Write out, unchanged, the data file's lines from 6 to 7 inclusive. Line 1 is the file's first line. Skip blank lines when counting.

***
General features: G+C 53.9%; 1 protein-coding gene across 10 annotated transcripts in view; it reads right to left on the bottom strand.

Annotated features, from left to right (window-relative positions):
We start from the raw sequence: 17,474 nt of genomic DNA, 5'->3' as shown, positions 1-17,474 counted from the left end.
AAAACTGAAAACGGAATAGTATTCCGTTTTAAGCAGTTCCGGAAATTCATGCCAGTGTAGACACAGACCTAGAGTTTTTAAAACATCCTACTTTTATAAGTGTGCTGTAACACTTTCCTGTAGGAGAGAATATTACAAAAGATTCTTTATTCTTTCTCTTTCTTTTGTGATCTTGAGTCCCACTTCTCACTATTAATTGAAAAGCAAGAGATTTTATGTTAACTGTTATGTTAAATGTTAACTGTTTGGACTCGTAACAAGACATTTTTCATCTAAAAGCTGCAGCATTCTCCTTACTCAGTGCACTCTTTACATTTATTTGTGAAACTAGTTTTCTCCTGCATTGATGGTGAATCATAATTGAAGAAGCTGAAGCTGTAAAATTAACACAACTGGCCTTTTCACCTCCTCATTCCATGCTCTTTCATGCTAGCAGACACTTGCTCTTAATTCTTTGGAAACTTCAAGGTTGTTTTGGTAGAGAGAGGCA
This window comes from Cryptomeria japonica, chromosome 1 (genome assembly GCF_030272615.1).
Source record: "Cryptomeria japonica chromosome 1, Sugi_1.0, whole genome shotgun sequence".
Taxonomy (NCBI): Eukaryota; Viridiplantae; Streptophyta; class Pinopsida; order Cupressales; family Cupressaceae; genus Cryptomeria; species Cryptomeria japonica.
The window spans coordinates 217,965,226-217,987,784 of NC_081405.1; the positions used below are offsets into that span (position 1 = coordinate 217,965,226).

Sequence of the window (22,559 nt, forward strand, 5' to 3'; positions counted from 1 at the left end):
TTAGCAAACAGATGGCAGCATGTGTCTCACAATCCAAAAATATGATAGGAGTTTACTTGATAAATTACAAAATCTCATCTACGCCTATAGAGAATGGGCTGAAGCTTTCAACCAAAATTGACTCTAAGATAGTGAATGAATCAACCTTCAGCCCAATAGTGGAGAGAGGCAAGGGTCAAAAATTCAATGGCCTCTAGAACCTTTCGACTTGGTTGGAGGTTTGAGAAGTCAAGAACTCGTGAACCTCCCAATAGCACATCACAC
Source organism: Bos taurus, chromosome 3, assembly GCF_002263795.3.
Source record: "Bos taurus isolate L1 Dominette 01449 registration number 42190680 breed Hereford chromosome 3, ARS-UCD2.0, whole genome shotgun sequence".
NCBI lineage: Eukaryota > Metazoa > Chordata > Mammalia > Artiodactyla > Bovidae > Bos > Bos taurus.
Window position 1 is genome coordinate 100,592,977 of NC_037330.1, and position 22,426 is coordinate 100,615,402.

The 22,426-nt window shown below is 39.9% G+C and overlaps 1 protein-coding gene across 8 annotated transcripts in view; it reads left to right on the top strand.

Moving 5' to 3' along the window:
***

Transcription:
Source record: "Cryptomeria japonica chromosome 1, Sugi_1.0, whole genome shotgun sequence".
Taxonomy (NCBI): Eukaryota; Viridiplantae; Streptophyta; class Pinopsida; order Cupressales; family Cupressaceae; genus Cryptomeria; species Cryptomeria japonica.